However, that is beginning to change as dioceses are offering more support for new parents.
Espinoza lifted up the example of her own archbishop, Cardinal Blase J. Cupich, who has instituted 12 weeks of paid parental leave across the Archdiocese of Chicago. “Not just maternity leave — but for both partners, male and female — for all benefits-eligible staff,” Espinoza said. “By having paid parental leave for dads, too, the archdiocese is helping remove some of the invisible barriers that keep women from advancing in their careers by helping give men an avenue to share some of the burden of care in infancy and early childhood versus having it all fall on women.”
In engaging women, the Church is bound to hear stories and experiences unique to that half of the world’s population. Osman suggested that, especially when talking about sexual harassment or abuse, there must always be an ear to listen.
“We have a teaching in our Church about each of us becoming fully human, we have a teaching about how we should be in relationships with one another, but yet we are so absent in this conversation right now for women who are experiencing harassment in the workplace or in their personal relationships,” she said.
And women must speak up and ensure their message is amplified.
“We have to offer something that’s substantive and have the courage to make sure that our voices are heard,” Glowaski said. “That can be a little bit unusual for women to speak up in that manner, but we’ve got to learn to do it,” she said. “We have a responsibility to that.”
Regarding the synod in October, Osman said she hopes the bishops involved recognize that a lot of hard work lies ahead in creating different structures and processes. “It can’t become ‘Oh OK, we did that synod, so now we’ve taken care of young people,'” she said. “We can’t let the Church become irrelevant to people’s struggles and concerns.”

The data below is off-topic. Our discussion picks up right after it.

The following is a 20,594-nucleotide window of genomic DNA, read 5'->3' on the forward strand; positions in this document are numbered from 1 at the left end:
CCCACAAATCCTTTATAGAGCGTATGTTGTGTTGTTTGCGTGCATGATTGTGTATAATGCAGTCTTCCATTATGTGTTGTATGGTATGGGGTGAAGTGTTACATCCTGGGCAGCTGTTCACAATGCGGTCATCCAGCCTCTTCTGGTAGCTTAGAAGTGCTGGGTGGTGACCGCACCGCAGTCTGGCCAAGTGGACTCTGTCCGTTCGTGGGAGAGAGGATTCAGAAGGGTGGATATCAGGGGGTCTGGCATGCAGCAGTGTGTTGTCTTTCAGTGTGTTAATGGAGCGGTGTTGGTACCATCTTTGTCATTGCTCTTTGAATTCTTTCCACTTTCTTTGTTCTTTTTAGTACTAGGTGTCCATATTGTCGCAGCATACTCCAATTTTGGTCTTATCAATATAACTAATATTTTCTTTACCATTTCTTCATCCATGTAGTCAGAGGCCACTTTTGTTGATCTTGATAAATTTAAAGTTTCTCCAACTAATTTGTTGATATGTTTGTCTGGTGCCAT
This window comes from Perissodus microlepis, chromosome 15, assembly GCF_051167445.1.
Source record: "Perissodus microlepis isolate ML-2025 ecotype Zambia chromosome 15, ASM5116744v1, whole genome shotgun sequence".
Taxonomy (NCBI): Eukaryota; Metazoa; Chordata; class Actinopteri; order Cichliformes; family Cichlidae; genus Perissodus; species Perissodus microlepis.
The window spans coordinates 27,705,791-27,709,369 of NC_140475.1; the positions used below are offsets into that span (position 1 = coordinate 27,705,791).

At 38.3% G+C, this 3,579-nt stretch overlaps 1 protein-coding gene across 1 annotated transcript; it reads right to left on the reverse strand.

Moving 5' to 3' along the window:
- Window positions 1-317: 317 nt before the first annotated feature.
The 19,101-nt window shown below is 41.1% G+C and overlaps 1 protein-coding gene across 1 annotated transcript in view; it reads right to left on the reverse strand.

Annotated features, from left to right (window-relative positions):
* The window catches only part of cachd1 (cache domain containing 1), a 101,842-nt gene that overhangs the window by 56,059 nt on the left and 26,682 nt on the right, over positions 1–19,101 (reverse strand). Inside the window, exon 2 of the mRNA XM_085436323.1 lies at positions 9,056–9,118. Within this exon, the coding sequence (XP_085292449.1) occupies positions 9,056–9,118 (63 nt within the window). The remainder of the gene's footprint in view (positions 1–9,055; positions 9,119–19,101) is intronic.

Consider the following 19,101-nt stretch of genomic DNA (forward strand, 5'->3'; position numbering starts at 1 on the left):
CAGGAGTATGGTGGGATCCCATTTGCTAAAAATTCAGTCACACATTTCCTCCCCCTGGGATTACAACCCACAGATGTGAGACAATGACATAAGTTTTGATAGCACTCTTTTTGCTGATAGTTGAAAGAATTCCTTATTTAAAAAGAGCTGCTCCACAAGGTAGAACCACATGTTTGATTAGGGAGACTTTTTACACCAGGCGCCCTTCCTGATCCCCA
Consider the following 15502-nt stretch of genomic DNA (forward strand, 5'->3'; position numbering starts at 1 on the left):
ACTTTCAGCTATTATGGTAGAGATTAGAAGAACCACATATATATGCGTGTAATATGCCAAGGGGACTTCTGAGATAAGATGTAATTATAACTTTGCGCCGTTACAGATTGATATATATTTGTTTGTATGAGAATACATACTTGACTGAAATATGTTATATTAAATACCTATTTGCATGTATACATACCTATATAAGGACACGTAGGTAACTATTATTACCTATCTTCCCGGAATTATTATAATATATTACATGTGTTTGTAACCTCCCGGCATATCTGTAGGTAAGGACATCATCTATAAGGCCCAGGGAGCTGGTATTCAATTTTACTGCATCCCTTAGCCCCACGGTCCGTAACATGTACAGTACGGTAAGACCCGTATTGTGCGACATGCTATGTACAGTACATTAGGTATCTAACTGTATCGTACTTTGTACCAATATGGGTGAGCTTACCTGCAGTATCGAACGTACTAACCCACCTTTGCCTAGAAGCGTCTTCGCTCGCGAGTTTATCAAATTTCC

Glowaski, who has worked with young people throughout her career, said they “have made me braver; they have made me more insightful and thoughtful; they’ve made me consider things that I hadn’t seen,” she said. “We absolutely need that. We are impoverished as a Church without it.” As the synod process has been changed through the direct input of young adults, Glowaski noted that a healthier, more thriving Church is one that seeks to include the input and decision-making of women. “It changes the outcomes of decisions. I think that has to happen more,” she said.
Glowaski said she hopes one major realization to emerge from the synod will be that one of the greatest gifts young women — and young people in general — offer the Church is that “they have the vision, the imagination, the creativity.”
The vision, imagination and creativity of young people may at times challenge the Church’s day-to-day approach, she said, but recognizing and responding to that challenge, and in doing so incorporating the gifts of young people, is not optional, but is in fact essential to the life of the Church. “We need to be open and not threatened by that. Just because you are young doesn’t mean you don’t bring great gifts and knowledge.”
Brittany Wilson writes from Pennsylvania.